And if you’re a perpetual gardening enthusiast like myself, then your thumbs must be perking up, as green as the oxalis rioting in your flower beds.

I don’t know about you, but when I get to feeling this way, the first thing I do is walk around the side of the house to inspect my compost pile. For me, there’s nothing like a happy heap of compost to put a smile on the face of an organic gardener.

So in order to ensure that heap is happy, here’s a quick list of Dos and Don’ts to help you maintain a healthy, well-balanced mound of compost.

Compost handful

Composting tips for bamboo growers and general gardeners

1. DON’T let your compost get slimy. This is of paramount importance. If you’re regularly adding buckets of wet “green” kitchen scraps to your backyard heap, you will definitely need to add some dry “brown” waste to the mix.

2. DO add dried leaves, dried lawn trimming, and wood chips to help break down the wet kitchen scraps and fresh green garden waste. Ultimately, you want a mix of about 50-50 wet waste (nitrogen) and dry waste (carbon).

3. DON’T just dump your kitchen waste on top of the pile and leave it there for all the world to see. Mix it in, and try to cover it with some older and/or dryer waste.

4. DO add wood and paper ash from your fireplace. Ashes are a great source of potash, or potassium carbonate, an essential component of a rich soil mix.

5. DON’T add ash from petroleum products like starter logs, or from cigarette butts.

6. DO add eggshells in moderation, but generally, DON’T add animal products like meat or cheese. They will rot rather than compost. They will also attract unwanted, carnivorous pests and scavengers.

7. DON’T put poop in your compost, either from your pets or yourself. Fecal matter can harbor dangerous bacteria and parasites.

8. DO feel free to pee on your pile. A healthy compost pile needs to be kept moist, and readily-available urine actually adds trace minerals that can benefit the mix.

9. DON’T add too many orange peels. Too much of anything can throw your compost out of balance, but the acidity of citrus peels (esp. if clumped together in the pile and not spread around) makes them slow to decompose and attractive to fruit flies.

10. DO add coffee grinds and tea bags. These contain great soil-enriching ingredients. A healthy compost will also break down the paper filters and bags without a problem. The same goes for bathroom tissues and occasional paper towels.

11. DON’T expect wine corks to break down very fast, but they can make a good addition. Natural wine corks are made from oak tree bark, definitely organic matter that will eventually, slowly decompose. In the meantime, their porousness can help with aeration and provide a niche for beneficial microorganisms.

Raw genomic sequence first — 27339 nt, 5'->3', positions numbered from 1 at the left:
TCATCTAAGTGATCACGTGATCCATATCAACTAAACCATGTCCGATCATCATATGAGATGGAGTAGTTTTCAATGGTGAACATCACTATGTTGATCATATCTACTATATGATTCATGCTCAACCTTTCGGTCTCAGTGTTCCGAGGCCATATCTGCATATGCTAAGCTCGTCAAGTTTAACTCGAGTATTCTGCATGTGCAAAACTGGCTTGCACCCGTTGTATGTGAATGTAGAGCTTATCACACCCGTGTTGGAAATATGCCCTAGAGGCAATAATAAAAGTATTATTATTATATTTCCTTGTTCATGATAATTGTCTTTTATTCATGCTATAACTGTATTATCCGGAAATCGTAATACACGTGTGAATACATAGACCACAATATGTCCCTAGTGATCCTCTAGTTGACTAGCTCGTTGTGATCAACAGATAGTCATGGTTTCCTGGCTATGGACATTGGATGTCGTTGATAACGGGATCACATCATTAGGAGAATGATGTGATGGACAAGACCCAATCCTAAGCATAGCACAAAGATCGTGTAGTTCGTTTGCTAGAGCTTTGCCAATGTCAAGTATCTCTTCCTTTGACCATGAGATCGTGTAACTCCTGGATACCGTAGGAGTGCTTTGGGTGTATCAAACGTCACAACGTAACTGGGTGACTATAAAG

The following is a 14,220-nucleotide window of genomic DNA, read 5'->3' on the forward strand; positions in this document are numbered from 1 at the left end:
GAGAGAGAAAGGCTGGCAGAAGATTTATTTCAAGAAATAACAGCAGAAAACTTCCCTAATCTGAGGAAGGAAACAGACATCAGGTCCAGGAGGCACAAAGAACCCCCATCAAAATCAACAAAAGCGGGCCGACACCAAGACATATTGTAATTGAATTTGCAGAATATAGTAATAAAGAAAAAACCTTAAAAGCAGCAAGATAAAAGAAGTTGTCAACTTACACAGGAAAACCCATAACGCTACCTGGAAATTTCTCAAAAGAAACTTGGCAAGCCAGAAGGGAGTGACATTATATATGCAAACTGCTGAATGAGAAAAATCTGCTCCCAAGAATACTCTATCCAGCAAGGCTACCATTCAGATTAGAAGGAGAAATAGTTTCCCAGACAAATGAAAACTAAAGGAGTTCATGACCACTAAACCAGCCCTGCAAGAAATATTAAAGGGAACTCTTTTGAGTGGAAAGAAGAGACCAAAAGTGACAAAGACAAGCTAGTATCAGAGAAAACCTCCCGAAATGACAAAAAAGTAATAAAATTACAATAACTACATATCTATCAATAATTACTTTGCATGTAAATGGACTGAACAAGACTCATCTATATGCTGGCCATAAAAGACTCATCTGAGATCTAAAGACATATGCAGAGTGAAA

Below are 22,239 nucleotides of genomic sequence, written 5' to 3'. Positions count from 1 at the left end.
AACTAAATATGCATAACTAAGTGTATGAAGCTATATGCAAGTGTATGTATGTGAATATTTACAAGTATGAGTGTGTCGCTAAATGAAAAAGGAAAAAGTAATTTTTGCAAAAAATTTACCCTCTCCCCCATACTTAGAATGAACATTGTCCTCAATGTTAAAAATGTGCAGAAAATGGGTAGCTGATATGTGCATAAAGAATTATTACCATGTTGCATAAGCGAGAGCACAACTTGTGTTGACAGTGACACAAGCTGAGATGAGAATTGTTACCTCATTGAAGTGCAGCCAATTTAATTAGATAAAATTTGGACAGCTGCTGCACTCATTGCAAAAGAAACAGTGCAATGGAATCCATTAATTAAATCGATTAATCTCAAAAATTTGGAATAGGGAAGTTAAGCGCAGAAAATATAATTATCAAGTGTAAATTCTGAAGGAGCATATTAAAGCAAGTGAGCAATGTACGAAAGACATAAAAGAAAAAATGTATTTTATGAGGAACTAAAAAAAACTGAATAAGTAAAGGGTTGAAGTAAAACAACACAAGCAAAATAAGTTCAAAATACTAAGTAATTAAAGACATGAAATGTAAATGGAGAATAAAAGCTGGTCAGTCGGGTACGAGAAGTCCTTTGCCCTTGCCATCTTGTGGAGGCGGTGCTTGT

12. DO cut your twigs and branches as small as possible before adding them to the heap. Thick branches can take months or years to break down. (One or two long branches across the middle of the pile can actually be helpful for aeration purposes, but they won’t break down.)

13. DON’T worry too much about flies around the compost. That’s pretty normal, as long it doesn’t start looking like a 1950s science fiction movie. With any luck, your compost will become home to herds of earthworms. We also get legions of pill bugs loitering in our compost; they thrive on the moisture. They also help break things down because they will eat anything that doesn’t move, and yet they’re relatively harmless as far as garden critters go.

14. DON’T expect your compost to do all the work. You’ll need to prod it with a shovel from time to time to make sure it’s not drying out or staying too wet. Periodic shoveling will keep it well blended and aerated. Eventually (after 3-6 months), you’ll want to flip the whole pile (so the fresh top layer ends up on the bottom and the more decomposed bottom layer ends up on top), and then start a new pile. Allow the other pile to marinade for another 3 months, and then it should be ready to use.

Go Green

I hope these tips on conscientious composting will help you deal with your waste management, and at the same time get your garden revitalized. Closing that loop between the production of household waste and the need for soil enrichment in the garden is a brilliant concept that can reduce your carbon footprint and increase your vegetative bliss.

Bamboo is another great way to make use of your garden space, as it is one of the best plants for converting CO2 into oxygen. It is a remarkably functional and versatile plant. In addition to making a very attractive shrub, bamboo can also be used as a fence or a privacy hedge, and its stalks can be harvested for any number of uses, including making fishing poles and various arts and crafts projects.

If you’re looking to beautify your garden with bamboo, you’ll also want to check out these two articles on selecting the best bamboo varieties and coping with bamboo containment.